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More patients with methotrexate intolerance receiving baricitinib 4 mg and adalimumab had no progression in radiographic progression at year 5 when compared with placebo.
An oral dose of baricitinib was shown to maintain lower levels of radiographic progression in patients with active rheumatoid arthritis (RA) when compared with those receiving conventional synthetic drug-modifying antirheumatic drugs (csDMARDs) or placebo through 5 years according to a study published in the Journal of Rheumatology.1
“Because no cure for RA exists, it is important to reduce a patient’s inflammation to the lowest level possible to prevent structural damage from accruing and thereby maintaining patients’ functional ability,” investigators stated. “DMARDs can reduce joint pain and swelling and can provide protection against structural damage in a clinically meaningful way. However, structural damage progression still occurs in some patients, even when they achieve adequate clinical control of their disease with DMARDs.”
Patients with RA who completed 1 of 3 trials, RA-BEGIN (DMARD naïve), RA-BEAM (intolerance to methotrexate [MTX-IR]), or RA-BUILD (csDMARD-IR) who additionally enrolled in RA-BEYOND were included in the study. Patients in the 3 studies were allowed to receive nonsteroidal anti-inflammatory drugs (NSAIDs), analgesic therapy, or corticosteroids. In the RA-BEYOD study, efficacy of 4 or 2 mg of oral baricitinib was analyzed (n = 1873). Throughout all trials, patients who were initially being treated with methotrexate (MTX) or adalimumab were switched to baricitinib 4 mg at week 52. Those receiving a placebo were switched to baricitinib at week 24. Radiographic scores were collected at baseline, 2, 3, 4, and 5 years, or at early termination points, and included images of wrists, hands, and feet. Structural joint damage was determined by changes from baseline as well as both erosion score (ES) and joint space narrowing (JSN) in subsequent follow-up visits.
Baseline changes in van der Heijde modified Total Sharp Score (∆mTSS) were determined and efficacy was analyzed via low disease activity (LDA) at years 2, 3, 4, and 5.
Demographics, American College of Rheumatology (ACR) core set values, and disease activities were collected and were similar between all treatment groups.
A total of 82.6% (n = 2125) in RA-BEYOND were analyzed. In years 3 to 5, DMARD-naïve patients on baricitinib had no progression versus those in the initial MTX cohort.
More patients with MTX-IR receiving baricitinib 4 mg and adalimumab had no progression in radiographic progression at year 5 when compared with placebo (54.8%, 55.0%, and 50.3%, respectively). Patients on initial baricitinib 4 mg and MTX had smaller mean changes from baseline at years 2, 3, 4, and 5 when compared with those on initial placebo. DMARD-naïve patients on baricitinib 4 mg monotherapy or baricitinib and MTX had fewer signs of radiographic progression when compared with those on initial MTX and subsequent baricitinib at years 2 through 5.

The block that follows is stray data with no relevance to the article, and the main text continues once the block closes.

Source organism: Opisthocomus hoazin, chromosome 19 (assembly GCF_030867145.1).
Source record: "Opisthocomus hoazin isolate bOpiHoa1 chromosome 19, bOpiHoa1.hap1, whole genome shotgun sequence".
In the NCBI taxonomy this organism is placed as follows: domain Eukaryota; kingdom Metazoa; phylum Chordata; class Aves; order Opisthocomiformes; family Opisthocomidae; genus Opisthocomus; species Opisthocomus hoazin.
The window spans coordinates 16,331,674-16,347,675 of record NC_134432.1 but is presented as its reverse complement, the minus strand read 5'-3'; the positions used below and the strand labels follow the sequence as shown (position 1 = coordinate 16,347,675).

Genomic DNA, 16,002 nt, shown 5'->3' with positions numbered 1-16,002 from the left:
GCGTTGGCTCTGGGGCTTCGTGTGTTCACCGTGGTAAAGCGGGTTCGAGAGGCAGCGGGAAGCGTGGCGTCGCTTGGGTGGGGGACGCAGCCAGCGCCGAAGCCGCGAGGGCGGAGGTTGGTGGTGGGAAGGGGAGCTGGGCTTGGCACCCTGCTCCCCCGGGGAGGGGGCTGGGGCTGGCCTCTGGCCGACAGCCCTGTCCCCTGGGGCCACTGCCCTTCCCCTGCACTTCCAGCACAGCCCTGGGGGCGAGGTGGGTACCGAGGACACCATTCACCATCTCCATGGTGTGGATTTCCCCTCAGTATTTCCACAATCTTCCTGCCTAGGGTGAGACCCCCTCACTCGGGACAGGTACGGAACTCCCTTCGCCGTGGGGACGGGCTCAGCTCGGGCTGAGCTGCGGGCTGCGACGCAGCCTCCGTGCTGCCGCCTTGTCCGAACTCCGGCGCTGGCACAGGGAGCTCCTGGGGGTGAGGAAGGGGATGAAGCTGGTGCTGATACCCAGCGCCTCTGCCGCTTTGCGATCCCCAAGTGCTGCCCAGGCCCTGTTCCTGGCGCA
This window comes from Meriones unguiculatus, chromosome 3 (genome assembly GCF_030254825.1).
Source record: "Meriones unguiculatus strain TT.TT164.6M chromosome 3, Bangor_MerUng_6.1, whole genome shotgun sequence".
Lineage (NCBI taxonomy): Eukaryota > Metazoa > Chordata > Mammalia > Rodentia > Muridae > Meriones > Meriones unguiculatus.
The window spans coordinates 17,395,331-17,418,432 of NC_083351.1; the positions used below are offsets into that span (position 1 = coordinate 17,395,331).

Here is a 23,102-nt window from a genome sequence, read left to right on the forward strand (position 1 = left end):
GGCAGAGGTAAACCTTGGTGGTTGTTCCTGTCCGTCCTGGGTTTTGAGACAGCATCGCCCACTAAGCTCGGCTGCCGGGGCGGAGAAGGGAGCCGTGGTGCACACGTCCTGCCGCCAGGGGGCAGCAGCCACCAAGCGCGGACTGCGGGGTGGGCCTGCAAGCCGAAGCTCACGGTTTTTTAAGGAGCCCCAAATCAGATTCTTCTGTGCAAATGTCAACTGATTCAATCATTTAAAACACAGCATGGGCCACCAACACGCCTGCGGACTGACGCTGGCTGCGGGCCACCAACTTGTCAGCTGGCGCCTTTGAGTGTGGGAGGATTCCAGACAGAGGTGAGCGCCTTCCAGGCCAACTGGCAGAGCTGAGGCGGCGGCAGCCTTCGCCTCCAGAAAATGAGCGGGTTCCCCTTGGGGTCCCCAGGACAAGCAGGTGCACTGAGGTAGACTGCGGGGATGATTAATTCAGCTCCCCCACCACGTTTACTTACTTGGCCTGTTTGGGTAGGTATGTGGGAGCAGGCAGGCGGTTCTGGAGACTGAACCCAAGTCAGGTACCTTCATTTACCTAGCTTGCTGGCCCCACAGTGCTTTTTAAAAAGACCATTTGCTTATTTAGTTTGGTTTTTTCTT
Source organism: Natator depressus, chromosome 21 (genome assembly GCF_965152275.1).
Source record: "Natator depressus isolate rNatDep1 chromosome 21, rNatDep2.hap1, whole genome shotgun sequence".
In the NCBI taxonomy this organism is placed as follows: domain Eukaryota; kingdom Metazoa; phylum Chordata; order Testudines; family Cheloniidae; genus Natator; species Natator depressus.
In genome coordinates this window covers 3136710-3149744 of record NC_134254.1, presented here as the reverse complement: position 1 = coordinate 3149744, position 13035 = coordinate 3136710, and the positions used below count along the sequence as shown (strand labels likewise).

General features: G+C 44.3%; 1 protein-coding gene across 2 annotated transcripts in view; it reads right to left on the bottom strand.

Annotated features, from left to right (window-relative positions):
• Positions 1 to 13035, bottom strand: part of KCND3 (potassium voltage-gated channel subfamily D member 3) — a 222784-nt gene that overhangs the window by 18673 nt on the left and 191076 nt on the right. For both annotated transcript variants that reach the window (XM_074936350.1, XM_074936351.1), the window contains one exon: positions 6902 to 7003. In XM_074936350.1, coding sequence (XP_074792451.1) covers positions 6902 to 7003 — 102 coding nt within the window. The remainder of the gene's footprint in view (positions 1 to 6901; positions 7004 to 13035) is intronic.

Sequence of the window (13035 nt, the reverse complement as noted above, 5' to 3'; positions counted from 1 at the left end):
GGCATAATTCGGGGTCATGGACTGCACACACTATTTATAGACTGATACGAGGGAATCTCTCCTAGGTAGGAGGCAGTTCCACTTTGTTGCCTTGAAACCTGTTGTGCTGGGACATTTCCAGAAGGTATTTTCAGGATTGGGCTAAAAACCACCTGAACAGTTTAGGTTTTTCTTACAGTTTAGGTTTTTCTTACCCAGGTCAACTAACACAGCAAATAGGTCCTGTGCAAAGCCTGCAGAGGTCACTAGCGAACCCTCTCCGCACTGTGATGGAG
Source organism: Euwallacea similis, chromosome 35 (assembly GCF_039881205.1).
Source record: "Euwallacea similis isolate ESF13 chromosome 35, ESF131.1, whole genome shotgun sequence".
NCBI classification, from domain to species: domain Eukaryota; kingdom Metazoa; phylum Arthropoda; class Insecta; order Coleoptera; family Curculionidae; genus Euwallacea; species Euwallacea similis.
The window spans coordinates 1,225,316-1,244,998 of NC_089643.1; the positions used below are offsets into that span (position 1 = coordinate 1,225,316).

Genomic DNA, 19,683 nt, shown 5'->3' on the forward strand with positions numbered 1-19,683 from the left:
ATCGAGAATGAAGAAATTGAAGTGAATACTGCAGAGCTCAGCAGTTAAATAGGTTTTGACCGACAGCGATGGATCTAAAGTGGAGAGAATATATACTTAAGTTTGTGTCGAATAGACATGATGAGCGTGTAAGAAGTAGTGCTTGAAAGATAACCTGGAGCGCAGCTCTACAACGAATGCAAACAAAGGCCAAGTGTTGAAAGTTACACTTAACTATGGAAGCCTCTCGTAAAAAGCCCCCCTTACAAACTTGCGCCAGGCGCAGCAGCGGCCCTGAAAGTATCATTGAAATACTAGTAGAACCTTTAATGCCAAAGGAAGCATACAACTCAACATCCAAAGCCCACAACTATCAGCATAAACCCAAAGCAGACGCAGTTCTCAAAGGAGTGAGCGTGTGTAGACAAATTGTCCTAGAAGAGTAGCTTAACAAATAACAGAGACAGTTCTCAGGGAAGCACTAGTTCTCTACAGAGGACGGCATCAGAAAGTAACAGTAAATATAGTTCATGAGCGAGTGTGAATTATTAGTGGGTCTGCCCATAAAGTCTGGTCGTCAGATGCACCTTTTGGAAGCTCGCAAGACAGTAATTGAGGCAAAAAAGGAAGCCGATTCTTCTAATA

Patients receiving baricitinib 4 mg and csDMARDs had the smallest mean changes in radiographic progression from years 2 though 5 and a significant proportion in this group had no radiographic progression compared to either the baricitinib 2 mg or in the initial placebo cohort.
More patients treated with baricitinib 4 mg and baricitinib 4 mg with MTX had no radiographic progression when compared with those receiving initial MTX monotherapy at 3, 4, and 5 years.
The study was strengthened by following patients for a prolonged period to determine whether baricitinib influenced radiographic progression. Results were likely generalizable to patients with RA as many patients were either receiving baricitinib monotherapy or csDMARDs. However, the lack of a true placebo or ADA group during the LTE limited the study. Additionally, the administration of background medication may have impacted results. As a percentage of patients did not participate in the study for the entire 5 years, investigators are not able to predict how that patient population would have fared if they continued baricitinib therapy. The clinical trials did not include all patients treated in clinical practice and the ad hoc nature did not compare doses.
“Both 2 mg and 4 mg baricitinib maintained inhibition of radiographic progression in most patients while achieving clinically meaningful improvement in disease activity, sustained for 5 years,” investigators stated. “This observation suggests that one should start a medication such as baricitinib earlier in the disease course if patients have not reached remission, according to ACR/European League Against Rheumatism criteria or at least LDA with a metric such as the SDAI or CDAI, within 3 to 6 months as suggested by the treat-to-target strategy.”
van der Heijde D, Kartman CE, Xie L, et al. Radiographic progression of structural joint damage over 5 years of baricitinib treatment in patients with rheumatoid arthritis: Results from RA-BEYOND [published online ahead of print, 2021 Sep 15]. J Rheumatol. 2021;jrheum.210346. doi:10.3899/jrheum.210346